Thursday, 31 October 2013

Surf, Sex, Violence 85 - 86 (2)

I had to wear this back brace for a long time, it was from hips to shoulders it was custom moulded and fitted to exact size. 

Obviously I was not allowed to surf.

I can’t quite remember how long it was before I just said fuck it and paddled out with the brace on. Of course it was at Garvies. Unfortunately it was on a body board, I had never tried a body board before but the water just looked too good to be true and the waves way too fun to just sit on the pipe and watch. I just grabbed it and said what the fuck and went.

The body board was a mistake, I hurt myself right away, way too flexible, a surfboard would have been a much better option but the damage was done, it hurt too much.

I am not even sure if the surgery cuts had even healed closed yet, they were pretty ugly at first huge big welting scars down the whole length of my back and another huge one on my hip where the bone had been scraped off.

Honestly I have no idea what I was thinking but I was back out there again, this time on a surfboard, it was just too good to ignore. I have thought about this a lot in the past, what drove me to take such a huge risk for such a short term moment of pleasure, was I just young and stupid ?. I always thought that was it, but then at 45 a father of 3, in theory a responsible adult, three weeks out of hospital with 6 broken and damaged cervical vertebrae and 2 titanium discs inserted. I looked at the ocean in front of my house grabbed my twin fin and paddled out at the exact same spot I had nearly drowned and caught a wave.

Instant pleasure and everlasting pain a lifelong curse.


Monday, 28 October 2013

Surf, Sex ,Violence 85 -86 (1)

State of Emergency

Serious political violence was a prominent feature of South Africa from 1985 to 1989, as black townships became the focus of the struggle between anti-apartheid organisations and the Botha government. Throughout the 1980s, township people resisted apartheid by acting against the local issues that faced their particular communities. The focus of much of this resistance was against the local authorities and their leaders, who were seen to be supporting the government. By 1985, it had become the ANC's aim to make black townships "ungovernable" (a term later replaced by "people's power") by means of rent boycotts and other militant action. Numerous township councils were overthrown or collapsed, to be replaced by unofficial popular organisations, often led by militant youth. People's courts were set up, and residents accused of being government agents were dealt extreme and occasionally lethal punishment. Black town councillors and policemen, and sometimes their families, attacked with petrol bombs, beatan, and murdered by necklacing, where a burning tyre was placed around the victim's neck.

On 20 July 1985, State President P.W. Botha declared a State of Emergency in 36 magisterial districts. Areas affected were the Eastern Cape, and the PWV region ("Pretoria, Witwatersrand, Vereeniging"). Three months later the Western Cape was included as well. An increasing number of organisations were banned or listed (restricted in some way); many individuals had restrictions such as house arrest imposed on them. During this state of emergency about 2,436 people were detained under the Internal Security Act. This act gave police and the military sweeping powers. The government could implement curfews controlling the movement of people. The president could rule by decree without referring to the constitution or to parliament. It became a criminal offence to threaten someone verbally or possess documents that the government perceived to be threatening. It was illegal to advise anyone to stay away from work or oppose the government. It was illegal, too, to disclose the name of anyone arrested under the State of Emergency until the government saw fit to release that name. People could face up to ten years' imprisonment for these offences. Detention without trial became a common feature of the government's reaction to growing civil unrest and by 1988, 30,000 people had been detained. Thousands were arrested and many were interrogated and tortured.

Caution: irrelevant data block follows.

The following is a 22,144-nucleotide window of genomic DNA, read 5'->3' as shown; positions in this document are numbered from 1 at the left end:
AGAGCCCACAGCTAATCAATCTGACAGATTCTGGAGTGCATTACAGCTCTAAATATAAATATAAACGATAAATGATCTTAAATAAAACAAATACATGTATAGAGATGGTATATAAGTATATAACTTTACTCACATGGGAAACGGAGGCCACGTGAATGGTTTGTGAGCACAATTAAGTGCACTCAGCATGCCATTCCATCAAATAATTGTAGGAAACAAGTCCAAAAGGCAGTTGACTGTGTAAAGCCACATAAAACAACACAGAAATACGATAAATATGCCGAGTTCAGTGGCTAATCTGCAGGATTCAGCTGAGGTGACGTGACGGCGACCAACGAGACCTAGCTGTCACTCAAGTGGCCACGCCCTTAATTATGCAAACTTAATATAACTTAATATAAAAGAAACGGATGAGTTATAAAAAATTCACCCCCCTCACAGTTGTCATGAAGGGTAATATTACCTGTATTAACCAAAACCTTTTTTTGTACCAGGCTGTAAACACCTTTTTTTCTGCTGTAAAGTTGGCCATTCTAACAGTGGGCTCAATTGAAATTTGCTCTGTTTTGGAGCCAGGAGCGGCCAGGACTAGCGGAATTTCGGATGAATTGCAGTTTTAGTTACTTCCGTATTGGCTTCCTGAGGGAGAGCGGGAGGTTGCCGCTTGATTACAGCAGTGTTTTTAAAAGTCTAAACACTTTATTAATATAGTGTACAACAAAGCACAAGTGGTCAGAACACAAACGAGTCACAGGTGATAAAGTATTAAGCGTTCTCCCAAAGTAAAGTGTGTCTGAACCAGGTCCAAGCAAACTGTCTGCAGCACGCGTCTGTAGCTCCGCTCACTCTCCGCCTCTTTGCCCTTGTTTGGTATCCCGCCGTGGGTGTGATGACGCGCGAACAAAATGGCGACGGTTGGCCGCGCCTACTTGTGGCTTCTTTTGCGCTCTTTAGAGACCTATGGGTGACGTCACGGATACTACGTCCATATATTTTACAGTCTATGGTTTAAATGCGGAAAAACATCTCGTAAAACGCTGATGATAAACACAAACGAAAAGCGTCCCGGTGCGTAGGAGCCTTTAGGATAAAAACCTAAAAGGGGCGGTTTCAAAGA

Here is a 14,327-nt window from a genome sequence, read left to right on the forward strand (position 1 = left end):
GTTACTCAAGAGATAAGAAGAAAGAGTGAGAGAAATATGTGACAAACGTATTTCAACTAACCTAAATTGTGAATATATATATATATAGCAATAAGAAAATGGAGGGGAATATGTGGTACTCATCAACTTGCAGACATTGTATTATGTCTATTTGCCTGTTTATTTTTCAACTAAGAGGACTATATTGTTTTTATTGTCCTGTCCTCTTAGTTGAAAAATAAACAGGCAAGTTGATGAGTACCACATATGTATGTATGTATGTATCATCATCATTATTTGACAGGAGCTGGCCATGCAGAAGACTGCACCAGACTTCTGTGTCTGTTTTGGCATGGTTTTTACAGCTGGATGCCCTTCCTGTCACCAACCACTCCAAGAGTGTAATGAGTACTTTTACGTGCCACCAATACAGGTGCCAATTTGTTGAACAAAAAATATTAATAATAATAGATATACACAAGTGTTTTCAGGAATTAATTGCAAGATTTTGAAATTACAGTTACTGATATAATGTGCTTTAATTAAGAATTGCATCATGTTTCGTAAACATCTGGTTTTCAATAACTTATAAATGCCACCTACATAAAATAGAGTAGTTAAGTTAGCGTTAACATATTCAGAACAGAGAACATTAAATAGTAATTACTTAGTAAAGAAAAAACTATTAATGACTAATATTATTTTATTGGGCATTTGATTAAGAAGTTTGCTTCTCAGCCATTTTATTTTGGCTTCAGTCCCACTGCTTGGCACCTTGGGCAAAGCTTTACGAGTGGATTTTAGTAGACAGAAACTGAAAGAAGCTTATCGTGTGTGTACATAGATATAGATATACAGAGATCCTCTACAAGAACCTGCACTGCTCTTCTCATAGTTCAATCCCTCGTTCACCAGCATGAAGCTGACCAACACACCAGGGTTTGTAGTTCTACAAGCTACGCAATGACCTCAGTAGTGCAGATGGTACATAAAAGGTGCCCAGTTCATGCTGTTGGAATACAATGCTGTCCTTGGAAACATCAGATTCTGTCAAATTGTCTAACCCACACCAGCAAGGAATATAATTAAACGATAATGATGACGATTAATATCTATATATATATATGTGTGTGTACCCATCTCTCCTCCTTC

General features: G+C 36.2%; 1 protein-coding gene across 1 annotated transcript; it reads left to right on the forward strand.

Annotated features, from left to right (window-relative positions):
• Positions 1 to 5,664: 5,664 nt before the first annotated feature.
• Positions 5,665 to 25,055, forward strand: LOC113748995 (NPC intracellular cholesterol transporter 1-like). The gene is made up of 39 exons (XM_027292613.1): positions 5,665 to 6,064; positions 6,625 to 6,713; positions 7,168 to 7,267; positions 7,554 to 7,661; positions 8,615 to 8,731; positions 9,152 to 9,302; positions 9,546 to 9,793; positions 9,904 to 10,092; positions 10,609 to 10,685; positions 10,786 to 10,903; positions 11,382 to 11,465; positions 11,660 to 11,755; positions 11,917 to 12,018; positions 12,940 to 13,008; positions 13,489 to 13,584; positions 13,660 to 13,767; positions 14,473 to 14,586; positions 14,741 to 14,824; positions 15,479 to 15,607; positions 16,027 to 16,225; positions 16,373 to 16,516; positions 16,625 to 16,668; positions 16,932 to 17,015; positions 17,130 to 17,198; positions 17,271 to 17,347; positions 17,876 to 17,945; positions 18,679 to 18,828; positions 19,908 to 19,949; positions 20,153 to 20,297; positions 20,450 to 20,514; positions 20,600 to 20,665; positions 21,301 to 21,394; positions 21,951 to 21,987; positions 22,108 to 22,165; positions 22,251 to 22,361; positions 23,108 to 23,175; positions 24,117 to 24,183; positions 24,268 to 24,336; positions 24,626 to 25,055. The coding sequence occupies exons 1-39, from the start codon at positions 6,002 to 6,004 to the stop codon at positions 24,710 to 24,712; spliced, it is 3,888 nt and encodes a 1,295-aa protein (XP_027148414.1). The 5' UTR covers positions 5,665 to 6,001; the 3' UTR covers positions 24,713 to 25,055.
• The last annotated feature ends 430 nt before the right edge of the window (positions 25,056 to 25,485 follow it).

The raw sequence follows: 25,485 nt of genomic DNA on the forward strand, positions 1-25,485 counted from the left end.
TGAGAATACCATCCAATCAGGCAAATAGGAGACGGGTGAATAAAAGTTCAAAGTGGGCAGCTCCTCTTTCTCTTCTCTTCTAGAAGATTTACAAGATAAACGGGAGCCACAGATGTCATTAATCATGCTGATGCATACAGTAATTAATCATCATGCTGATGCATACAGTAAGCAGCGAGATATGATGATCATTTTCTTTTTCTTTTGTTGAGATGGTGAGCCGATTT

On 12 June 1986, four days before the ten-year anniversary of the Soweto uprising, the state of emergency was extended to cover the whole country. The government amended thePublic Security Act, expanding its powers to include the right to declare "unrest" areas, allowing extraordinary measures to crush protests in these areas. Severe censorship of the press became a dominant tactic in the government's strategy and television cameras were banned from entering such areas. The state broadcaster, the South African Broadcasting Corporation (SABC) provided propaganda in support of the government. Media opposition to the system increased, supported by the growth of a pro-ANC underground press within South Africa.

The state of emergency continued until 1990, when it was lifted by State President F.W. de Klerk

Surf, Sex, Violence 85 - 86.

When you go into the army you get a medical classification.

100 % fighting fit was G1 K1 and dead was G 5. After the months in hospital I was transferred back to a military sick bay in Durban to continue my recovery, I really hoped to be given a medical discharge and be sent home, I still had 14 months to go, but once in the army they will never let you go. I went in 10 months earlier with a G1 K1 and I eventually got a G4 K4 medical classification just one step away from being dead !!! and served the rest of my time at Natal Command in Durban.
Natal Command.
This is the big mystery , how I ended up working in the heart of all the drama in the middle of the State Of Emergency, the real tough times of the Zulu uprisings and the Magoos bombing in the Central Operations room with a “ Top Secret “ military clearance I will never know. Actually now I do know but that’s another story.

Things in South Africa were taking a turn for the worse the ANC were more active than ever bombs were going off everywhere, the townships were a hive of violence and action, the border war had come home to the cities and more and more action was right in the streets. More and more soldiers were being sent into the townships to keep the peace and control the situation which was getting more and more out of hand by the day.

I ended up in the middle of all the decision making and worked in the OPS Room, decoding all the secret codes and messages between the top commands and regions during the State of Emergency. I was directly under the command of the Brigadier in charge of the whole of Natals operational force.

Holy shit, what the hell were they thinking all I wanted to do was get fit and go surfing, instead I was in a bunker in the middle of a bunch of lunatics who decided who was going to live and who was going to die.


Once you in the army, you cannot get out !!!


Thursday, 24 October 2013

The Change (9)

I really wish I could say, that was that. I had a new found focus, surfing was my mission and it was all fine, I recovered went on to fame and glory travelled the world for the next 30 years, met my dream women, had the most amazing children and we lived happily ever after.